His Majesty's Government fully share the hope with which the right hon. Gentleman concluded his question. I think I can certainly undertake on behalf of the Prime Minister, in his absence, that an opportunity shall be afforded early after the resumption of the House for such a discussion if the right hon. Gentleman then desires it.

Lieut.-Commander KENWORTHY

Is the right hon. Gentleman able to deny the statement which has been very widely repeated abroad with reference to the 600,000 tons of cruisers stated to have been demanded by our principal delegate at the beginning of the Conference?


My right hon. Friend never mentioned the figure of 600,000 tons, therefore I can give the assurance the hon. and gallant Gentleman desires. I take the question of the right hon. Gentleman as to facilities when the House resumes its sitting as indicating his view, which is the view of His Majesty's Government, that it is inexpedient, and almost improper, that we should enter into any detailed discussions while the Conference is still sitting at Geneva.


Is it not the case that, if each Power represented at Geneva is going to insist upon the special conditions of its own national security, agreement is going to be utterly impossible, and, in these circumstances, had we not better bring the protracted farce at Geneva to an end at the earliest possible moment?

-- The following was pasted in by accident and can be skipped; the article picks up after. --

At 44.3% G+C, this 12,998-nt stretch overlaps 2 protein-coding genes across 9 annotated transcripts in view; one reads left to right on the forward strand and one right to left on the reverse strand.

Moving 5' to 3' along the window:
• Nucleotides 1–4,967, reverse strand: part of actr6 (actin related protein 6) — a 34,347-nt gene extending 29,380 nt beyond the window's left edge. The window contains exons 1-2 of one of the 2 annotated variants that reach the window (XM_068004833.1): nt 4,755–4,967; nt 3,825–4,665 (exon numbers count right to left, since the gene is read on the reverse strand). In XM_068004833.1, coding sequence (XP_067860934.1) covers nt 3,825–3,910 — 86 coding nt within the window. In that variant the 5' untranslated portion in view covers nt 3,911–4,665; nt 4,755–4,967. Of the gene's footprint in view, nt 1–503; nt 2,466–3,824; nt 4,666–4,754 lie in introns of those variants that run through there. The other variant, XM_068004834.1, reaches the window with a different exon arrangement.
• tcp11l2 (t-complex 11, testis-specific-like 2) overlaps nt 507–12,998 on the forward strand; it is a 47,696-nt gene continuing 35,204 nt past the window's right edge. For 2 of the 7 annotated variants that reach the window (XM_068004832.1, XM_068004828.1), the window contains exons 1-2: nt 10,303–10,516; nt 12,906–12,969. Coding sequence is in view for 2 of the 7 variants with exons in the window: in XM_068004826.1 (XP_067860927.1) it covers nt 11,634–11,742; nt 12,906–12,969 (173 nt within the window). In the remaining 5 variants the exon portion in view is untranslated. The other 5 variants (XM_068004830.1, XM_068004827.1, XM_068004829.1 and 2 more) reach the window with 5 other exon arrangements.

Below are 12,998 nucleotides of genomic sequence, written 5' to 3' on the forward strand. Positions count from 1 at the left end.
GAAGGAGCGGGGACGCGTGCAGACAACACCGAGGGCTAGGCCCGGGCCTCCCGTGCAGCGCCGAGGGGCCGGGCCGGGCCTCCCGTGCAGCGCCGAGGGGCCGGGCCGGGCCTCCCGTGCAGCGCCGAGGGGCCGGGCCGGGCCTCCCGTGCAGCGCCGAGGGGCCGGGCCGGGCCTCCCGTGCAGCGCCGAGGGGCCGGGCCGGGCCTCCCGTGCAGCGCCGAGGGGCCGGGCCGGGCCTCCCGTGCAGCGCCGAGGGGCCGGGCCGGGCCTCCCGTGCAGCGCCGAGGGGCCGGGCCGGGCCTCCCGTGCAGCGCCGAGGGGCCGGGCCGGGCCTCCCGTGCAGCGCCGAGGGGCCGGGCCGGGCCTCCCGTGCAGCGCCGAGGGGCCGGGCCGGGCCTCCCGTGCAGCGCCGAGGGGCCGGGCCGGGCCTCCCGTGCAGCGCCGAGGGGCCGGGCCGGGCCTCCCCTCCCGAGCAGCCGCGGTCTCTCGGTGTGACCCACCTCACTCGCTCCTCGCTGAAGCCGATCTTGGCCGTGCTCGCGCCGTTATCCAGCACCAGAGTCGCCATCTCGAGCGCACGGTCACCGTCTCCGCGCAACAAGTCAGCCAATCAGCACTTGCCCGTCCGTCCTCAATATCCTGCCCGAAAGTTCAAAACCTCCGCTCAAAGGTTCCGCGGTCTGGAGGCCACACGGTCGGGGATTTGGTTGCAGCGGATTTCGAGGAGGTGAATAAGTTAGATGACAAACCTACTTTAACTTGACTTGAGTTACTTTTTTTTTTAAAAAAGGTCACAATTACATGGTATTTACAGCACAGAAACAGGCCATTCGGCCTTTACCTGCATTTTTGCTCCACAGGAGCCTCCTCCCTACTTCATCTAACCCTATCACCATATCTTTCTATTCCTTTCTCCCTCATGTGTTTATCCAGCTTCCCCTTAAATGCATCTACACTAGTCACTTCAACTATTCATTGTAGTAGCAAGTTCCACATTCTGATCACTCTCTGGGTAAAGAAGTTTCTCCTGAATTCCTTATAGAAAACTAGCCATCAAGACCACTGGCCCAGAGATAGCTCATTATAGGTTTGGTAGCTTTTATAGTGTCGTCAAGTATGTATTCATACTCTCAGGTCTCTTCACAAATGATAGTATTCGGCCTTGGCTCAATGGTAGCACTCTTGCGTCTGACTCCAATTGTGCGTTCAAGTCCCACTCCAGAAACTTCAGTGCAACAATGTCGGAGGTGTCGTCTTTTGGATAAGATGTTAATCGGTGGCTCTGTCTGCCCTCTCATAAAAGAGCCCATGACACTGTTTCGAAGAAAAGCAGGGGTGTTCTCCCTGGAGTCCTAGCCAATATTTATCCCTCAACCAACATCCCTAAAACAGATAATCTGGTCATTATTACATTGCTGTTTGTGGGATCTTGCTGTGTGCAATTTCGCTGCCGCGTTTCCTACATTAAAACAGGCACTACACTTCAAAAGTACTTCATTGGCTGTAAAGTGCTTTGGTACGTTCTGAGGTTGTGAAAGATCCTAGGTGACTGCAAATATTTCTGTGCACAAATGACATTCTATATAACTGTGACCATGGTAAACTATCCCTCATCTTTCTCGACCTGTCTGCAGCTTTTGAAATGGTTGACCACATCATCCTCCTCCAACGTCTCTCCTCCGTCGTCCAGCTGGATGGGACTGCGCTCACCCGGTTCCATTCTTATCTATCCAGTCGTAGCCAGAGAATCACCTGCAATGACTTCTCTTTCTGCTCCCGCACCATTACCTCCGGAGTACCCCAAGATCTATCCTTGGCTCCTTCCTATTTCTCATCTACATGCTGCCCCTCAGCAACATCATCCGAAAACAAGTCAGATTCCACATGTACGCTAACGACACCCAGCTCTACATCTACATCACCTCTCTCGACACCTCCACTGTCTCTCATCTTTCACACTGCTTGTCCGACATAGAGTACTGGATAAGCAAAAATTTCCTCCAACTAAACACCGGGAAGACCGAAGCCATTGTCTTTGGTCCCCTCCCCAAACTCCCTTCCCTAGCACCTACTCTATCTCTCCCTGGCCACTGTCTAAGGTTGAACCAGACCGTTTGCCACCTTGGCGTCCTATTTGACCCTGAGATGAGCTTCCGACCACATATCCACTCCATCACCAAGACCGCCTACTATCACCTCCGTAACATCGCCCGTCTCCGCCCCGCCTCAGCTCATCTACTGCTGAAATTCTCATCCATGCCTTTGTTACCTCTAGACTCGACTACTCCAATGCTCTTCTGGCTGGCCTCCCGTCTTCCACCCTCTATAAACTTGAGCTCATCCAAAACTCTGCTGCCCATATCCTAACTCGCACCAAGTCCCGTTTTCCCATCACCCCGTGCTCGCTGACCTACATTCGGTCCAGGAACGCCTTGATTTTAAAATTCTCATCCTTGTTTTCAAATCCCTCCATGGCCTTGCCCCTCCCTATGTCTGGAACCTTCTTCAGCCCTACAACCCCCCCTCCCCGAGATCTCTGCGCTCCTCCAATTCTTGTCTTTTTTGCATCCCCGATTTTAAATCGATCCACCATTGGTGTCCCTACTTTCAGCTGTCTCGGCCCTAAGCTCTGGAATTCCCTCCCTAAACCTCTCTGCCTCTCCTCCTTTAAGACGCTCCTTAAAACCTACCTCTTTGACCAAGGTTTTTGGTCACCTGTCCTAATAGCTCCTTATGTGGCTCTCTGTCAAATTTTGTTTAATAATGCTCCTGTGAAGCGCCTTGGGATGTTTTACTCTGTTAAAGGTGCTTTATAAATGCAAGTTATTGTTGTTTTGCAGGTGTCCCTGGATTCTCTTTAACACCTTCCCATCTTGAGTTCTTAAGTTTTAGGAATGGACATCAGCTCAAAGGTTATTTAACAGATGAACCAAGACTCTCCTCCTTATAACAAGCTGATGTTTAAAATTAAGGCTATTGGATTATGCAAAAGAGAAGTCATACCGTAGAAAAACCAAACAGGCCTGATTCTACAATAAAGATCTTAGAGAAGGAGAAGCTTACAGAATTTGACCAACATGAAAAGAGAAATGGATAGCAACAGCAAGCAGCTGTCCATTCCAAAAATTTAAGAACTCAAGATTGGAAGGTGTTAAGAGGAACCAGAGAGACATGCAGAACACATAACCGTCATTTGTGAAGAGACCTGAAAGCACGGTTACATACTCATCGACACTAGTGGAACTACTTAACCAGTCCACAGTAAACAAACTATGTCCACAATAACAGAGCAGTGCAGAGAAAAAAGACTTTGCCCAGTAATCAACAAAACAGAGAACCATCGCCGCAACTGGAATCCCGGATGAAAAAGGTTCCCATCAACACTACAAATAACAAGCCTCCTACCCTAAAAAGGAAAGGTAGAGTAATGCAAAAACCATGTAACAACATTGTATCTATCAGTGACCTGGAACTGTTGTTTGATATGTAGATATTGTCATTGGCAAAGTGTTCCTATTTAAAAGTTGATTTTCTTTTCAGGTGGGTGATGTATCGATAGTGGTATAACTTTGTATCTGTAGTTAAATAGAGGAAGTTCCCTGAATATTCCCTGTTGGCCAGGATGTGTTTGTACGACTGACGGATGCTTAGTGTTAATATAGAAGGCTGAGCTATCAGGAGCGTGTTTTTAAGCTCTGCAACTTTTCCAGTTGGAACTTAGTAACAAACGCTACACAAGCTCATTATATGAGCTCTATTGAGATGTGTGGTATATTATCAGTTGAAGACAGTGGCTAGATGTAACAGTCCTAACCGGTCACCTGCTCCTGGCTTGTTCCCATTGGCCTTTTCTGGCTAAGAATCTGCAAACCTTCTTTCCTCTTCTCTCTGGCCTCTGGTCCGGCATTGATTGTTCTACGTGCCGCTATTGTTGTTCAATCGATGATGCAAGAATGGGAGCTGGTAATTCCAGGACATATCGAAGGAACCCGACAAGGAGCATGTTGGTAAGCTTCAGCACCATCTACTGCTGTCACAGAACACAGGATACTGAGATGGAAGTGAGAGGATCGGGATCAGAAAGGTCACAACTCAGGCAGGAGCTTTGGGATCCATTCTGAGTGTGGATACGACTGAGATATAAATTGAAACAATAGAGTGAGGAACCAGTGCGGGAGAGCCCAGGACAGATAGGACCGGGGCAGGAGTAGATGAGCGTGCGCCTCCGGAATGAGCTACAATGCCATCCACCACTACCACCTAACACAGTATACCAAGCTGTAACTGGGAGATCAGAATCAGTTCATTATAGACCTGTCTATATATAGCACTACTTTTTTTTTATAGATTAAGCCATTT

I regret the tone and the wording of the hon. Member's question. His Majesty's Government must dissociate themselves expressly and at once from the reference which he has made to the Conference now proceeding at Geneva. The basis of that Conference, as we understand it, and in the President's own intention, is to reconcile the limitation of armaments with national security, and that is the only basis on which any conference for the limitation of armaments can ever be brought to a successful issue.


Will any arrangements, which have been so far made with Japan with regard to this matter, be held to be binding upon the Government in any further negotiations that take place?


I have already said it would he improper for me to enter into any detailed discussion.